A Global Challenge: Urban Health
Be Part of the Solution
Now that you know a little bit about the issues surrounding urban health, we are asking you to be part of the solution.
Public health improves lives
As the only college of public health at a Catholic, Jesuit University, we are committed to excellence in teaching, research and service that focuses on improving lives.
Our Master of Public Health degree degrees offers students like you with a unique opportunity to make an impact on the lives of others.
- Urbanization is one of the leading global trends of the 21st century that has a significant impact on health. By 2050, over 70 percent of the world's population will live in cities. The factors influencing urban health include urban governance; population characteristics; the natural and built environment; social and economic development; services and health emergency management; and food security
- While cities can bring opportunities, they can also bring challenges for better health. Today's cities and those of tomorrow are facing a triple threat: infectious diseases like HIV/AIDS, TB, pneumonia, diarrhoeal diseases; noncommunicable diseases like asthma, heart disease, cancer and diabetes; and violence and injuries, including road traffic injuries.
- In many countries, urban growth has outpaced the ability of governments to build essential infrastructures and enact and enforce the legislation needed to make life in cities safe, rewarding, and healthy.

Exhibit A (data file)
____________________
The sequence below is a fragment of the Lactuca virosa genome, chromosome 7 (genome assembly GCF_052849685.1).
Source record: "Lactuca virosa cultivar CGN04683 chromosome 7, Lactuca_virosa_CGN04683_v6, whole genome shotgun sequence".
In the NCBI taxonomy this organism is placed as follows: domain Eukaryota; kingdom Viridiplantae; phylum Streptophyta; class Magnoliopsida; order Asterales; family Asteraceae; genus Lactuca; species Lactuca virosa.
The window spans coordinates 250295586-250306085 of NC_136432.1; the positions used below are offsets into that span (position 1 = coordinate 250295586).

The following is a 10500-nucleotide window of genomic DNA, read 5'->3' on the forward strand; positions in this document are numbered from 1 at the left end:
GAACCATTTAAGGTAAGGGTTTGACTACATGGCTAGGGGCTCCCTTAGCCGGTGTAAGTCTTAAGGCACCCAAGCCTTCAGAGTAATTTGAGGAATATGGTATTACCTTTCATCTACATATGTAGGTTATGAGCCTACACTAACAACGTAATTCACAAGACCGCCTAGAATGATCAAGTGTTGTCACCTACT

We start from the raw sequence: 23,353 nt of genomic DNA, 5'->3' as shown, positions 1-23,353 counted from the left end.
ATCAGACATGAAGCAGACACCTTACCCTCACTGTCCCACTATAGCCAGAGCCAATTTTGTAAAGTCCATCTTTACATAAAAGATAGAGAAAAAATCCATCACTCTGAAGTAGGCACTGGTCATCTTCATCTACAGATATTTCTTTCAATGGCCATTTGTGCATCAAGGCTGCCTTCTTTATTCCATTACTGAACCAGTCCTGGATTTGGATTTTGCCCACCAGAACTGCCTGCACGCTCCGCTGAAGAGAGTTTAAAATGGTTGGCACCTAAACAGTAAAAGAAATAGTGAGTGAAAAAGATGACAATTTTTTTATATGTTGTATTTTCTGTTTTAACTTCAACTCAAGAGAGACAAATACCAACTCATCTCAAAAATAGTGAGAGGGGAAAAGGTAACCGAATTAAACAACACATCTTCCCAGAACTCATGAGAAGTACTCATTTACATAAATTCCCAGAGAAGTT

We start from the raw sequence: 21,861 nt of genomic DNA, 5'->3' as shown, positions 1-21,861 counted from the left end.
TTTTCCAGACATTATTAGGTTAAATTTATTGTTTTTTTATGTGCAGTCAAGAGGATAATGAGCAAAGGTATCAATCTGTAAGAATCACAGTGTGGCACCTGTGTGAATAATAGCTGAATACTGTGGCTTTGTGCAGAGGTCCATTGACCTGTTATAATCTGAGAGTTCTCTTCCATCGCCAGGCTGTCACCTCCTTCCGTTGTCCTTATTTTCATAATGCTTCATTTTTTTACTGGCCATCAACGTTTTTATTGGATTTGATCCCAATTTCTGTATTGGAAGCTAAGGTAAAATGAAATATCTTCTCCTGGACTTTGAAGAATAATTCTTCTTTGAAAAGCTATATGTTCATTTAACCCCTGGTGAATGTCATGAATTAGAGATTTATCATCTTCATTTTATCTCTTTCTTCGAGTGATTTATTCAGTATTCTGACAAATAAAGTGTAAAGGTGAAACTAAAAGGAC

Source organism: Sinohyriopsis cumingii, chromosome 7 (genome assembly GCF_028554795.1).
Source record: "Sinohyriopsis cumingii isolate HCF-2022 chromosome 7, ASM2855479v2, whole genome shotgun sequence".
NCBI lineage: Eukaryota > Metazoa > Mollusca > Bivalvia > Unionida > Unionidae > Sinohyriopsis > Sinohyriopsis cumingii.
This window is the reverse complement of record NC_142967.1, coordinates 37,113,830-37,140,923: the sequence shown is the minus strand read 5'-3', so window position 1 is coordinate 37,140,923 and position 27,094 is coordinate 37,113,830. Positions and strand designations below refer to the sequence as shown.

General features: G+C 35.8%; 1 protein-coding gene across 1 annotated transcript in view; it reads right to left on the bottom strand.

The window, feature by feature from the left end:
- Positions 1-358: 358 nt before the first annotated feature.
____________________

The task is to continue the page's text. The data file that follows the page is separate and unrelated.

- Cities also tend to promote unhealthy lifestyles, like cheap and convenient diets that depend on processed foods rich in fats and sugar, yet low in essential nutrients. Like sedentary behaviour, smoking, and the harmful use of alcohol and other substances.
Urban health is an evolving field as the 21st century brings an unprecedented global trend of urbanization. Cities, the home of significant human-to-human contact, are facing a triple threat to health: infectious diseases, noncommunicable diseases, and injuries. All three of these affect our global health. Studying urban health requires finding solutions given limited resources and complex human interactions. We need leaders willing to address this issue. Are you in?
A public health education at Saint Louis University is a good place to start.
What we are doing
SLU professors are building strong collaborative relationships with prominent physicians, scientists and public health professionals in China to study the connection between air pollution in Wuhan, China, and poor pregnancy outcomes. This multi-year study is aimed at improving urban health by analyzing the negative effects of pollution on the population. Learn more: Global Health: SLU School of Public Health Studies Impact of Chinese Air Pollution on Babies
What our experts say
"Addressing urban health and well being is crucial to achieve public health's goal to protect and promote health on a population level. Due to a concentration of people, resources, and assets focusing on urban health and well being has a potential to have the greatest impact on a population's health."
|For more information on how you can be part of the solution, contact:|
Director of Graduate Admission for Public Health